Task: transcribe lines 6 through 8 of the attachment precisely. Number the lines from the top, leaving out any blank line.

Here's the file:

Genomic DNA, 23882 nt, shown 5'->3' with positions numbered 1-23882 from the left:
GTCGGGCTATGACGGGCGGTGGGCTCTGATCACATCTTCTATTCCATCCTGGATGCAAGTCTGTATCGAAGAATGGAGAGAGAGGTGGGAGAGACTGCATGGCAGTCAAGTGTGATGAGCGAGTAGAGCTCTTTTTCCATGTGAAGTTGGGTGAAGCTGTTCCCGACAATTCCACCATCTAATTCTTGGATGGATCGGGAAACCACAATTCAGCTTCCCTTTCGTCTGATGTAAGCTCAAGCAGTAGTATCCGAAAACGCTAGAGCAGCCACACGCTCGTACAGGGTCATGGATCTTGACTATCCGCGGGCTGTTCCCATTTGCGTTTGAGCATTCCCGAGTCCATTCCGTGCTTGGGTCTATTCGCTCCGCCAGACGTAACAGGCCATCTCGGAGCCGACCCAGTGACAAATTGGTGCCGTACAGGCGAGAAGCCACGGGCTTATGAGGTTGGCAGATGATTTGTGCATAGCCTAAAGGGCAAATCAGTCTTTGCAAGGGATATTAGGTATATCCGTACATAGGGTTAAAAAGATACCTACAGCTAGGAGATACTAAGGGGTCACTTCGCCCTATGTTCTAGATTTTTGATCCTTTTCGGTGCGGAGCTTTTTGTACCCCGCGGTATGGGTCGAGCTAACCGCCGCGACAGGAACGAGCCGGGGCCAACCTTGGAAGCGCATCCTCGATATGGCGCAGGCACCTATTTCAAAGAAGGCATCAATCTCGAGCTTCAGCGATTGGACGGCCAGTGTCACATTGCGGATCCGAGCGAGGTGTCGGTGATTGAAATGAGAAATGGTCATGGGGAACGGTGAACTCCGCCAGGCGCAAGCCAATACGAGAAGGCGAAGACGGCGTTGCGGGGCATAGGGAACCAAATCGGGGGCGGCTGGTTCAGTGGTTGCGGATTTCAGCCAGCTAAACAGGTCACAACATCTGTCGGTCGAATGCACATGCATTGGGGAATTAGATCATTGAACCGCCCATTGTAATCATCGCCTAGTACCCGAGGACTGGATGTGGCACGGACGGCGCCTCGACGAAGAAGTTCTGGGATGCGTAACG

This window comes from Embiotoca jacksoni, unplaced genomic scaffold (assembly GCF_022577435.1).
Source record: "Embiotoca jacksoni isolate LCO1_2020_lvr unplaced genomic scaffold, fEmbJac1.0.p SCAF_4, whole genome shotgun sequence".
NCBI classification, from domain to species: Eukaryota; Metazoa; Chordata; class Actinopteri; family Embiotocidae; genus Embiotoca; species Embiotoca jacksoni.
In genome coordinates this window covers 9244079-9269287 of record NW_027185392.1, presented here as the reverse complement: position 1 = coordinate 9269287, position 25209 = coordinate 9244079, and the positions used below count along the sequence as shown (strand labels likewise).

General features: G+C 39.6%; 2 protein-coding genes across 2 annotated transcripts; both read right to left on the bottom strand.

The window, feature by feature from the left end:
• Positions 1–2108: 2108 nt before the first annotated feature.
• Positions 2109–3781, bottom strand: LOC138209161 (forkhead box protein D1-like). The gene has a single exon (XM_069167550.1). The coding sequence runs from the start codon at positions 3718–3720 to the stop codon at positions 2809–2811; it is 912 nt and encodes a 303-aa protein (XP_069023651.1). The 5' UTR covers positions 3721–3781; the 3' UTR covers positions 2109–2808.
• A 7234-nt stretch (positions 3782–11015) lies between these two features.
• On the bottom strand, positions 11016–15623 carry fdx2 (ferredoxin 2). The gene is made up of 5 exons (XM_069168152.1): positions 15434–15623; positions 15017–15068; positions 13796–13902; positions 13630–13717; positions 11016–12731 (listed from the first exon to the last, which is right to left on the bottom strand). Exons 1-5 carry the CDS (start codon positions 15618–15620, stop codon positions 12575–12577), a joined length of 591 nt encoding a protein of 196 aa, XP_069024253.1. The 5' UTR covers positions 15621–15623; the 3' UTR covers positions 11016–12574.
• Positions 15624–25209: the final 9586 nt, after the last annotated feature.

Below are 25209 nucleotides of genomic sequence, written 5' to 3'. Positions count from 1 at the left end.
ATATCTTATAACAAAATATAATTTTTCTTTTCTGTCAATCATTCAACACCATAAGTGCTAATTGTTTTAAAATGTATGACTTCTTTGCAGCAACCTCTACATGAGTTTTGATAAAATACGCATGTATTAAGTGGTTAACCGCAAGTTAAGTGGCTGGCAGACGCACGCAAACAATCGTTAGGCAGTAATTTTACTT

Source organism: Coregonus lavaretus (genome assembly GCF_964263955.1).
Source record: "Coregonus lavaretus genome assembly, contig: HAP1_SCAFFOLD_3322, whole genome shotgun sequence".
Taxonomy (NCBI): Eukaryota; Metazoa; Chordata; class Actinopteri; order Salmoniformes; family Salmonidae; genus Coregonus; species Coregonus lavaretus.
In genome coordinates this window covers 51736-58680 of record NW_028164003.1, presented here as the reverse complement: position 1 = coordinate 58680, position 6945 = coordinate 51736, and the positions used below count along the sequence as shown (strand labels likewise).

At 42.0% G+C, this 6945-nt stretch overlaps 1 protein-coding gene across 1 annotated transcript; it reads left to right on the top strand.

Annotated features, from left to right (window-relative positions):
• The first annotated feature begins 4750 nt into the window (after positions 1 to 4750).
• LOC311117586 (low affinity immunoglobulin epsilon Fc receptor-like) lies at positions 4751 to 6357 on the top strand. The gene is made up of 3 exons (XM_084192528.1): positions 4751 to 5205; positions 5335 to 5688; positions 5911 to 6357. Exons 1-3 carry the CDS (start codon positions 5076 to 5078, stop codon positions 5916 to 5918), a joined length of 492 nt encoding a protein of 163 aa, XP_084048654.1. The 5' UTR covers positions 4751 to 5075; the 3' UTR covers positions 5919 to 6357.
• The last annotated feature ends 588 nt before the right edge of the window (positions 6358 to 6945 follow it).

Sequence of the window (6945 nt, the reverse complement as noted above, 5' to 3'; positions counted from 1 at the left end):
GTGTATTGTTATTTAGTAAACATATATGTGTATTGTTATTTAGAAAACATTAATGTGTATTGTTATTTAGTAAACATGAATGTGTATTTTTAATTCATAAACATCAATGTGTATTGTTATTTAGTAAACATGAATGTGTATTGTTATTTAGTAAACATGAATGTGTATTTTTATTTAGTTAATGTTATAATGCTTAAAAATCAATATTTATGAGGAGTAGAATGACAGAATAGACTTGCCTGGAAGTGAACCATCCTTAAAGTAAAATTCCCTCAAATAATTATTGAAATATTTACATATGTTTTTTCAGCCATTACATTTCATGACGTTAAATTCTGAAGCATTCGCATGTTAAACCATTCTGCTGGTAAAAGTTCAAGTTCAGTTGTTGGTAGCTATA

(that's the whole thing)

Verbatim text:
In genome coordinates this window covers 9244079-9269287 of record NW_027185392.1, presented here as the reverse complement: position 1 = coordinate 9269287, position 25209 = coordinate 9244079, and the positions used below count along the sequence as shown (strand labels likewise).

General features: G+C 39.6%; 2 protein-coding genes across 2 annotated transcripts; both read right to left on the bottom strand.

The window, feature by feature from the left end: